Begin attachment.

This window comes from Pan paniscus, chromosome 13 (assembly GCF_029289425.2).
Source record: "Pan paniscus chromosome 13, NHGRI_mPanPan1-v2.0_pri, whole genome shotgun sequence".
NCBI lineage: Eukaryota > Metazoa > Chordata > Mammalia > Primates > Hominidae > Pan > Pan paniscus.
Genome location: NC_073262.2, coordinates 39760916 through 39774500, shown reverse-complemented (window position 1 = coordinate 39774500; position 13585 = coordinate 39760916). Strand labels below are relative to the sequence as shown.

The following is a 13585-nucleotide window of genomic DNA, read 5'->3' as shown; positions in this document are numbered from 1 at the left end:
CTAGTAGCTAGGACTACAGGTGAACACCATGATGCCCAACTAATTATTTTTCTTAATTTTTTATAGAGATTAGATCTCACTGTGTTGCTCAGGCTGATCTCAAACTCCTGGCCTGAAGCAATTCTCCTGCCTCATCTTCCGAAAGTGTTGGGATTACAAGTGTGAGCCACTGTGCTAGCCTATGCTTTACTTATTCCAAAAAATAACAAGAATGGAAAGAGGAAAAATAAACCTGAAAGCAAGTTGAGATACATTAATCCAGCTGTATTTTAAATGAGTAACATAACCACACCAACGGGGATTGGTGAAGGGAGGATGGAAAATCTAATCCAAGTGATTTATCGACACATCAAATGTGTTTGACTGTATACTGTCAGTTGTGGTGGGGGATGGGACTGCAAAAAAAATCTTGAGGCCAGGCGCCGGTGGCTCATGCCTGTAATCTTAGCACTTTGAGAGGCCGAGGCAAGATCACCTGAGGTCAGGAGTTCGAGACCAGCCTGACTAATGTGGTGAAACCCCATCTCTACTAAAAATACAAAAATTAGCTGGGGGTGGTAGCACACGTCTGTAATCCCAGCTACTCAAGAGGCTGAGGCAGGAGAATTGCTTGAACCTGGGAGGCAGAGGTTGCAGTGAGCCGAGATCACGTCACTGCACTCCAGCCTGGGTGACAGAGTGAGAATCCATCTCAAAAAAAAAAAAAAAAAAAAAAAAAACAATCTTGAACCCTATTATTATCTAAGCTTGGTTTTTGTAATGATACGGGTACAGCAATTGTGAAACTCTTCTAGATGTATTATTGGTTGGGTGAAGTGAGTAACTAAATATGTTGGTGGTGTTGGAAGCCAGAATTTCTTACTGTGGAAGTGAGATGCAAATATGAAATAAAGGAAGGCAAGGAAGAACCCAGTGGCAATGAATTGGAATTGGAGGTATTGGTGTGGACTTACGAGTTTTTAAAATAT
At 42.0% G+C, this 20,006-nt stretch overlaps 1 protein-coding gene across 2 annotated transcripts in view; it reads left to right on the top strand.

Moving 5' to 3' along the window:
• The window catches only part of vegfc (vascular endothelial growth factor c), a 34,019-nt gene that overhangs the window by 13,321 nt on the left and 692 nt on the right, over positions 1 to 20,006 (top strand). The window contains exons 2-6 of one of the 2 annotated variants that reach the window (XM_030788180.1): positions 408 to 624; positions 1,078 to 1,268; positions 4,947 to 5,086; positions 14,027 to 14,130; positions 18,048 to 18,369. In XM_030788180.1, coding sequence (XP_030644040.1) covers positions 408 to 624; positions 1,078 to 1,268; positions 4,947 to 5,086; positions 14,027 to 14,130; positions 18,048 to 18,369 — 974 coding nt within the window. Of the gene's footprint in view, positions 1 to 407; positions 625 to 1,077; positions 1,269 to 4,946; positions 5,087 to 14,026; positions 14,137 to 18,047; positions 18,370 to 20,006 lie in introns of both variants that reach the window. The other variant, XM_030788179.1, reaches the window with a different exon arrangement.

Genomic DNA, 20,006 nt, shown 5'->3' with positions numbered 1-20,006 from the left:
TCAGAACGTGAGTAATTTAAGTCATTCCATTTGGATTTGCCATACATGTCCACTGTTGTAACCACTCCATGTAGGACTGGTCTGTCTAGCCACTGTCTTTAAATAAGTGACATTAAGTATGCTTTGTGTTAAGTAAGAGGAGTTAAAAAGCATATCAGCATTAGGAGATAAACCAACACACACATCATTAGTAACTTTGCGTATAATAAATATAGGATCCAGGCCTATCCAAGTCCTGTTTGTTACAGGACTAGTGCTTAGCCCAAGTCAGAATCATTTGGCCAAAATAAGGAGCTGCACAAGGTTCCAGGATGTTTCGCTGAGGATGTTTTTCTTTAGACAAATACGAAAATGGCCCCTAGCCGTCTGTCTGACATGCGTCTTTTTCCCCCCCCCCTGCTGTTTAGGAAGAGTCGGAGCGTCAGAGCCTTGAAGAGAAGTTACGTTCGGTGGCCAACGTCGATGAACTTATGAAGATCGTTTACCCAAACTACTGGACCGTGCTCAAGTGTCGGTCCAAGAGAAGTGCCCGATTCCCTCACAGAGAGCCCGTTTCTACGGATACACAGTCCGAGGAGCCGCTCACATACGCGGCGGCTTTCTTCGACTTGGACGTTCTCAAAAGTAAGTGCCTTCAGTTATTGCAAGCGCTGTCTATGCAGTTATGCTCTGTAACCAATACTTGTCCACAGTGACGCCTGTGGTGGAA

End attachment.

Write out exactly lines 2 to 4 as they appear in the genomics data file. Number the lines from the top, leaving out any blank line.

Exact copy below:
Source record: "Pan paniscus chromosome 13, NHGRI_mPanPan1-v2.0_pri, whole genome shotgun sequence".
NCBI lineage: Eukaryota > Metazoa > Chordata > Mammalia > Primates > Hominidae > Pan > Pan paniscus.
Genome location: NC_073262.2, coordinates 39760916 through 39774500, shown reverse-complemented (window position 1 = coordinate 39774500; position 13585 = coordinate 39760916). Strand labels below are relative to the sequence as shown.